Advertisement

HomeFind a SchoolMoving

Switching your child's school midyear

Six tips for deciding to pull your child out before the school year's over.

By GreatSchools Staff

« Previous Page 2 of 7 Next »

Move classrooms, not schools

Before making a leap to another school, talk with the teacher and principal about other options available. If the problem isn't the school itself but a particular teacher or class of kids, explore the possibility of moving to another classroom.

After eliminating every other option with the teacher and principal, Linda Byers Swindling of Carrollton, Texas, moved her third-grade child in the last two months of the school year into another class at the same school. "It was the right thing to do for our child," says Byers Swindling. "It was a night-and-day difference. The new teacher made her feel warm and included and good about her abilities.”

Related articles

Comments from GreatSchools.org readers

05/16/2012:
"I am forced to move at the end of the year to a school ending may 25 from a school ending june 20 I might have to move after the school were moving to is going on summer break how will this effect my childs grades he averages all As and is in 7th grade. "
03/14/2012:
"I am a parent of a 5 yr old kindergartner he has ADHD with ticks and very fidgety and also has a bone aging disorder which makes him very large for his age. i have had problems all year long fighting the school about my son and just recently started noticing that the teach likes to GRAB children's faces or forcefully grabs their arms to get them to focus and pay attention to what they are saying. today i witnessed my son crying over the fact of his teacher tugging on one of his arms riht in front of me! is this legal? i am having a hard time finding answers regarding state laws on touching children during disciplin . "
03/5/2012:
"We pulled our 3 children out of our neighborhood elementary and enrolled thm in online school. We love it and they love and feel they are being challenged and are more confident and focused. Their old elementary was going through constant changes and my kids weren't being challenged. "
02/21/2012:
"I constantly find myself questioning my decisions, which mind you aren't without careful thought. After reading this article I am suprisingly reassured that every patient step, involvement, questioned postponement, even going beyond advice of others and taking notice first hand observing my other options. I can honestly say I feel far more confident in my final decision and will express it accordingly. As the mother of a child who is struggling to control both behavioral and emotional issues in her current classroom setting, this only gave me supporting facts that I can bring to the attention of those who also play a role in her best interest. Which was the ultimate goal. "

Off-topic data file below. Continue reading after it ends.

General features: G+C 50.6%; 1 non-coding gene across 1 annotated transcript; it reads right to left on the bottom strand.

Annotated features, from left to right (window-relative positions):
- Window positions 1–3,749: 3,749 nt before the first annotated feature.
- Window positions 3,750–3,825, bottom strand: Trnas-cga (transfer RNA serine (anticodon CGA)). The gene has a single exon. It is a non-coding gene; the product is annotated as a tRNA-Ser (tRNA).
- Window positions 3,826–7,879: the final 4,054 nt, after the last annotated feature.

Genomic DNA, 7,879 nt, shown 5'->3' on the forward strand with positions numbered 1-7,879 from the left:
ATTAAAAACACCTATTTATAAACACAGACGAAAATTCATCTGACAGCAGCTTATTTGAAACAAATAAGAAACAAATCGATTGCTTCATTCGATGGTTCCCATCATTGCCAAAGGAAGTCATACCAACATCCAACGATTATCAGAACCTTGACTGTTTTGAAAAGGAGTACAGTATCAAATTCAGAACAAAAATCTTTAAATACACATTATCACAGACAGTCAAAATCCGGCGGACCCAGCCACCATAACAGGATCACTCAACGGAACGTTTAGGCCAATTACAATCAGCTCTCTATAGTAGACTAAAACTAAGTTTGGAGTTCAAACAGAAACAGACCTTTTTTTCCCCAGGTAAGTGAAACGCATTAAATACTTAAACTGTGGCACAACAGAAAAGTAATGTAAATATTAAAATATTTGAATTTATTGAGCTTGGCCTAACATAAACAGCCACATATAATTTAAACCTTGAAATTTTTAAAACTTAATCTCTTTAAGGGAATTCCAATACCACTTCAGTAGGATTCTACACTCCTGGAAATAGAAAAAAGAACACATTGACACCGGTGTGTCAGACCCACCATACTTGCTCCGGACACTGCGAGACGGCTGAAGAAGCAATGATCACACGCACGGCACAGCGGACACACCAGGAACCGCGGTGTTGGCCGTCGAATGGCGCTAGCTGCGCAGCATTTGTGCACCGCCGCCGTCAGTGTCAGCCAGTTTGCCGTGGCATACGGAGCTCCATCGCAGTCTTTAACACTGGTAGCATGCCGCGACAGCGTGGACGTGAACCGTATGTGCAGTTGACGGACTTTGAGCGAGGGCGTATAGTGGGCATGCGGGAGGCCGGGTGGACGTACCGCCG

11/28/2011:
"There is absolutely no learning going on at CHOIR ACADEMY . I NEED HELP . THANKS "
02/1/2011:
"I've been plagued with the dilemma of switching schools mid-year, for social reasons once and life changing reasons a different time. I feel bad for those who have to go through this because it is not an easy choice. Most importantly, parents, remember that no child fits into a perfect mold and there is no perfect answer. In my case, the first move was in first grade, moving from a mid-class neighborhood to an upper mid-class neighborhood. It was a bad experience, as the first grade curriculum in the upper mid-class neighborhood was more advanced and the children placed greater value on clothing labels instead of sincerity. At the same time I learned my child was also deaf in one ear; this is considered a learning disability and she was given an IEP. One year later I placed her into another school, which had a bullying problem that the principal refused to address, despite her peace builder program. The following year I moved my daughter to a charter school, where social education took precedence over academic education; a huge blessing! That is where my daughter blossomed into her true self, as much as a child can be, given all the identity crisis they go through when the hormones kick in. Bottom line is, educators look at three areas of development; cognitive (academic), social (emotional), and physical. My daughter is more social than cognitive and I had to pick a school that leaned towards her natural abilities. I wish you the best if you are going through this."
ADVERTISEMENT